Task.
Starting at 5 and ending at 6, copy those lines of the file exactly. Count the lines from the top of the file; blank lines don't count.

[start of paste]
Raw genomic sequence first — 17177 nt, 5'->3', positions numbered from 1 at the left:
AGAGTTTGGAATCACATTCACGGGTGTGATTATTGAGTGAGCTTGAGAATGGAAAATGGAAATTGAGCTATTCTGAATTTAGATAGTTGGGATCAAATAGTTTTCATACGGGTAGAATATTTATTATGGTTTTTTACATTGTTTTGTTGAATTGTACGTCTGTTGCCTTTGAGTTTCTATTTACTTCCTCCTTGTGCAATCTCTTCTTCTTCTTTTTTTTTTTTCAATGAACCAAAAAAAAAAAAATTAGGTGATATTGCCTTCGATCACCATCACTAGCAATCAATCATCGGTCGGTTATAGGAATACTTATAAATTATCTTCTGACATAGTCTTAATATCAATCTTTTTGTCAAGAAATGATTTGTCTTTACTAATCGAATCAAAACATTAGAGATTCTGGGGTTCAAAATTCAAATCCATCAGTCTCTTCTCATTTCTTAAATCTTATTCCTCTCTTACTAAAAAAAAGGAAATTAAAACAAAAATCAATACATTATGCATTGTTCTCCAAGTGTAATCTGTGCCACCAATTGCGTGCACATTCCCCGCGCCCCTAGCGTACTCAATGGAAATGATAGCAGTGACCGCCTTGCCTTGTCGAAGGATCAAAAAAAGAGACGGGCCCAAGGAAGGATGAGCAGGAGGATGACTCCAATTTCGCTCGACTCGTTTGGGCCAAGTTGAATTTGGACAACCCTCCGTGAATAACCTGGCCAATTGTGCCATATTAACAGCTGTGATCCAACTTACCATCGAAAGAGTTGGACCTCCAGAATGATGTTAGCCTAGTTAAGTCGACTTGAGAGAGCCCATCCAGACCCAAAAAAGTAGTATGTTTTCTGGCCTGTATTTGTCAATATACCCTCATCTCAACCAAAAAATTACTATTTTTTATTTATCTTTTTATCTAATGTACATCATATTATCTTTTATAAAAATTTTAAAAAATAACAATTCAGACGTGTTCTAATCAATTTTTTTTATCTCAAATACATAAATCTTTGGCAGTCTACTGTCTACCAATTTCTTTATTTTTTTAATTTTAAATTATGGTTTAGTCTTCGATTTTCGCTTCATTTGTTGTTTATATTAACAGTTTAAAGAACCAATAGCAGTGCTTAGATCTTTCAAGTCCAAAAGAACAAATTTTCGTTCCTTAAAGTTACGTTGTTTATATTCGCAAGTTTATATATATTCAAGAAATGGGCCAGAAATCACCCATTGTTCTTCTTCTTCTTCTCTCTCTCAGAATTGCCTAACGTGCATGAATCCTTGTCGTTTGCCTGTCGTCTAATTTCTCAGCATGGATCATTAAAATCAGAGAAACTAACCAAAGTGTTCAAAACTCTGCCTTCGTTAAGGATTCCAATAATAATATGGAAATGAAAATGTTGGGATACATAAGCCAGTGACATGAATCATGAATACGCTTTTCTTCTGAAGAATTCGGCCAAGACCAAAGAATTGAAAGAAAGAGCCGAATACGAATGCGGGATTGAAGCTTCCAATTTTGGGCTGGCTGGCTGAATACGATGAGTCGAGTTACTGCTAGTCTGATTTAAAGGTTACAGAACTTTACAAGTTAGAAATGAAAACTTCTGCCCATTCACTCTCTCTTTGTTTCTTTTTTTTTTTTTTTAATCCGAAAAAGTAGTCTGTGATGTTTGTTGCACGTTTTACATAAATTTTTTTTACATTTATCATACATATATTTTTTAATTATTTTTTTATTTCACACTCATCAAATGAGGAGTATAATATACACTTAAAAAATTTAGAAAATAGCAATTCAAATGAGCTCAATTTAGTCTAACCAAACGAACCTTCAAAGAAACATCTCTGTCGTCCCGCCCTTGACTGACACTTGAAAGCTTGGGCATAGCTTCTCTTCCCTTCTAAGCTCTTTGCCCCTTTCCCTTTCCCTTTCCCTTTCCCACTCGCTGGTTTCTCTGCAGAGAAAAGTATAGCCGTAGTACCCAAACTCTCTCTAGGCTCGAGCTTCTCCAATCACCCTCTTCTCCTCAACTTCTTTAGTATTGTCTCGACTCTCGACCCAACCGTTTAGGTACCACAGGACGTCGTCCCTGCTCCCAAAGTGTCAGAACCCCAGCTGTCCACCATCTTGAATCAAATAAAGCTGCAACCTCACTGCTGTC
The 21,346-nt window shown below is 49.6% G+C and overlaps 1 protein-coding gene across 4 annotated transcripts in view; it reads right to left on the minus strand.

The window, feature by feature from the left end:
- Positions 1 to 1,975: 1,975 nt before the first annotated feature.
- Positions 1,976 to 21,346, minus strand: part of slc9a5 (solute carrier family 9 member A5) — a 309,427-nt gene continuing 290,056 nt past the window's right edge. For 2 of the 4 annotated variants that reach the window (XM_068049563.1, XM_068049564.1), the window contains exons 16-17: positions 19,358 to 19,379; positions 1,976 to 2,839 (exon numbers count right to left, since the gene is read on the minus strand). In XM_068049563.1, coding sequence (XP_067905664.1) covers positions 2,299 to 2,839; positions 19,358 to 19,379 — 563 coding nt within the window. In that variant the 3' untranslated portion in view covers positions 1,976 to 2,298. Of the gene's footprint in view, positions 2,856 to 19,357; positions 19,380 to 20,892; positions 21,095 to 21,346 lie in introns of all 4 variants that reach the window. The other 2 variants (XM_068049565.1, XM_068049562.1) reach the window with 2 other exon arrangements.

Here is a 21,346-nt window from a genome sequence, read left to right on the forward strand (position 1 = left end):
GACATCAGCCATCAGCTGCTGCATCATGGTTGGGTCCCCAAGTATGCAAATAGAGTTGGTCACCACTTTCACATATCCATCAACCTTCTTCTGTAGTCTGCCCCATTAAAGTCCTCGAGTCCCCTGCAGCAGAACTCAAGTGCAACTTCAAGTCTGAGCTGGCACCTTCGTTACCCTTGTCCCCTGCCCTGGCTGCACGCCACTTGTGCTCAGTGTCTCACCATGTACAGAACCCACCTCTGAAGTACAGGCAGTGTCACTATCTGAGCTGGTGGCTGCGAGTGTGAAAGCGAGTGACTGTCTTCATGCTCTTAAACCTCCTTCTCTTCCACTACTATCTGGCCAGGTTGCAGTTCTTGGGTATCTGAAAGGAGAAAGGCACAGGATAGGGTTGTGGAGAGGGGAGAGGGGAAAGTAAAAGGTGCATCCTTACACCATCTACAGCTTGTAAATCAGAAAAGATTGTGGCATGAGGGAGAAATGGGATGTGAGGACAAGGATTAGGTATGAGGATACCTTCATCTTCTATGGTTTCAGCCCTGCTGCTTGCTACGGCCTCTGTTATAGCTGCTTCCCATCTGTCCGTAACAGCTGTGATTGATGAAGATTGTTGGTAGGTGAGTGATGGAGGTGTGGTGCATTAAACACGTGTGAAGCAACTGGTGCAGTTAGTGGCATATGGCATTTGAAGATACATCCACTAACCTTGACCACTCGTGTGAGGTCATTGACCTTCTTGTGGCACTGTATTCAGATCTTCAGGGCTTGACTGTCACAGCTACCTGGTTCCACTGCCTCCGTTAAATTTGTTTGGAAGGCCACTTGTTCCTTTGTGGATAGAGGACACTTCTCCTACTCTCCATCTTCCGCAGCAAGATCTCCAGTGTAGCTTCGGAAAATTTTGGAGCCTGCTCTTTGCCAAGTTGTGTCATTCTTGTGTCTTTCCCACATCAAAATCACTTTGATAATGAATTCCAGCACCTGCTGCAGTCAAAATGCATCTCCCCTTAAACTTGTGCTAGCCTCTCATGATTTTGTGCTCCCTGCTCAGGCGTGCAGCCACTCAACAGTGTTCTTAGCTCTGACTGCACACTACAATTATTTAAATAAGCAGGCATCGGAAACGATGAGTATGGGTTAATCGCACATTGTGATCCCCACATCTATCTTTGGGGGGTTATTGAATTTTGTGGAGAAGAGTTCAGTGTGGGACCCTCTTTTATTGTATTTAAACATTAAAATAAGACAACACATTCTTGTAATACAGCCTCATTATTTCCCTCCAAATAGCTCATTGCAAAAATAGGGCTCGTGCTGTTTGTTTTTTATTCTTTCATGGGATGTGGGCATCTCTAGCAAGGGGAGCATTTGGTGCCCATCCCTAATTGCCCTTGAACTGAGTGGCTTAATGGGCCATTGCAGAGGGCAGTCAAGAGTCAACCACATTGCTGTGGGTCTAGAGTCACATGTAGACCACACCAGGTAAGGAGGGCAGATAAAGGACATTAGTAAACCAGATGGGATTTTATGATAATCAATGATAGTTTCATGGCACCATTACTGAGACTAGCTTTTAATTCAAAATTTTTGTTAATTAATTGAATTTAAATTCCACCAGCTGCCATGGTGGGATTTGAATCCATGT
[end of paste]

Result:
- Positions 1 to 1,975: 1,975 nt before the first annotated feature.
- Positions 1,976 to 21,346, minus strand: part of slc9a5 (solute carrier family 9 member A5) — a 309,427-nt gene continuing 290,056 nt past the window's right edge. For 2 of the 4 annotated variants that reach the window (XM_068049563.1, XM_068049564.1), the window contains exons 16-17: positions 19,358 to 19,379; positions 1,976 to 2,839 (exon numbers count right to left, since the gene is read on the minus strand). In XM_068049563.1, coding sequence (XP_067905664.1) covers positions 2,299 to 2,839; positions 19,358 to 19,379 — 563 coding nt within the window. In that variant the 3' untranslated portion in view covers positions 1,976 to 2,298. Of the gene's footprint in view, positions 2,856 to 19,357; positions 19,380 to 20,892; positions 21,095 to 21,346 lie in introns of all 4 variants that reach the window. The other 2 variants (XM_068049565.1, XM_068049562.1) reach the window with 2 other exon arrangements.